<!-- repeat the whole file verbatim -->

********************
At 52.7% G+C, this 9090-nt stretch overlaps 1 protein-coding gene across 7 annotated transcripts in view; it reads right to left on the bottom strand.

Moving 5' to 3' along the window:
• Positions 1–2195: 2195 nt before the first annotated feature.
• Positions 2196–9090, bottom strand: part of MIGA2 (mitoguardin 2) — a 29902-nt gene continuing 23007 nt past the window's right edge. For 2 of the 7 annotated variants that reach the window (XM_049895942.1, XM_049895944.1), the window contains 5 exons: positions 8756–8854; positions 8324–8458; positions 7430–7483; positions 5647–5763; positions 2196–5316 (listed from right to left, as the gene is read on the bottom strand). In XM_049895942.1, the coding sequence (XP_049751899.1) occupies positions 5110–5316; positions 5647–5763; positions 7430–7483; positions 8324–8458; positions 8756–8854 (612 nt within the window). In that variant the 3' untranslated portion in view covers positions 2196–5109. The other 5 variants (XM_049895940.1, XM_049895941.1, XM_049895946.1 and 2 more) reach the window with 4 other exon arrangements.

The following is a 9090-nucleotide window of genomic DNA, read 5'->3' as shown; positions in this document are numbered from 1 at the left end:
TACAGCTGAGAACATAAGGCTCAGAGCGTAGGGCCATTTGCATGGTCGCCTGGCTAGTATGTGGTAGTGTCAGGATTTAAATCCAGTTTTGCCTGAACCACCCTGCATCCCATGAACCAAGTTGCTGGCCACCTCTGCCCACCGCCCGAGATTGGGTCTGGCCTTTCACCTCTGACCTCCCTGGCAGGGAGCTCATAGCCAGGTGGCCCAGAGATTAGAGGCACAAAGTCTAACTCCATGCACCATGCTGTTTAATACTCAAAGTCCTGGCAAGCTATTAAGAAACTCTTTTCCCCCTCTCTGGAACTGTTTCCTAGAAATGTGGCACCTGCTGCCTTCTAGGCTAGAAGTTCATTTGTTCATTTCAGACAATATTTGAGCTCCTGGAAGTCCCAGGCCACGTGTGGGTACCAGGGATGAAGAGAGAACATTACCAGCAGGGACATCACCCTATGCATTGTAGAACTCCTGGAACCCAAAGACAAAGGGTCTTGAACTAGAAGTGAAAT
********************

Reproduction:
At 52.7% G+C, this 9090-nt stretch overlaps 1 protein-coding gene across 7 annotated transcripts in view; it reads right to left on the bottom strand.

Moving 5' to 3' along the window:
• Positions 1–2195: 2195 nt before the first annotated feature.
• Positions 2196–9090, bottom strand: part of MIGA2 (mitoguardin 2) — a 29902-nt gene continuing 23007 nt past the window's right edge. For 2 of the 7 annotated variants that reach the window (XM_049895942.1, XM_049895944.1), the window contains 5 exons: positions 8756–8854; positions 8324–8458; positions 7430–7483; positions 5647–5763; positions 2196–5316 (listed from right to left, as the gene is read on the bottom strand). In XM_049895942.1, the coding sequence (XP_049751899.1) occupies positions 5110–5316; positions 5647–5763; positions 7430–7483; positions 8324–8458; positions 8756–8854 (612 nt within the window). In that variant the 3' untranslated portion in view covers positions 2196–5109. The other 5 variants (XM_049895940.1, XM_049895941.1, XM_049895946.1 and 2 more) reach the window with 4 other exon arrangements.

The following is a 9090-nucleotide window of genomic DNA, read 5'->3' as shown; positions in this document are numbered from 1 at the left end:
TACAGCTGAGAACATAAGGCTCAGAGCGTAGGGCCATTTGCATGGTCGCCTGGCTAGTATGTGGTAGTGTCAGGATTTAAATCCAGTTTTGCCTGAACCACCCTGCATCCCATGAACCAAGTTGCTGGCCACCTCTGCCCACCGCCCGAGATTGGGTCTGGCCTTTCACCTCTGACCTCCCTGGCAGGGAGCTCATAGCCAGGTGGCCCAGAGATTAGAGGCACAAAGTCTAACTCCATGCACCATGCTGTTTAATACTCAAAGTCCTGGCAAGCTATTAAGAAACTCTTTTCCCCCTCTCTGGAACTGTTTCCTAGAAATGTGGCACCTGCTGCCTTCTAGGCTAGAAGTTCATTTGTTCATTTCAGACAATATTTGAGCTCCTGGAAGTCCCAGGCCACGTGTGGGTACCAGGGATGAAGAGAGAACATTACCAGCAGGGACATCACCCTATGCATTGTAGAACTCCTGGAACCCAAAGACAAAGGGTCTTGAACTAGAAGTGAAAT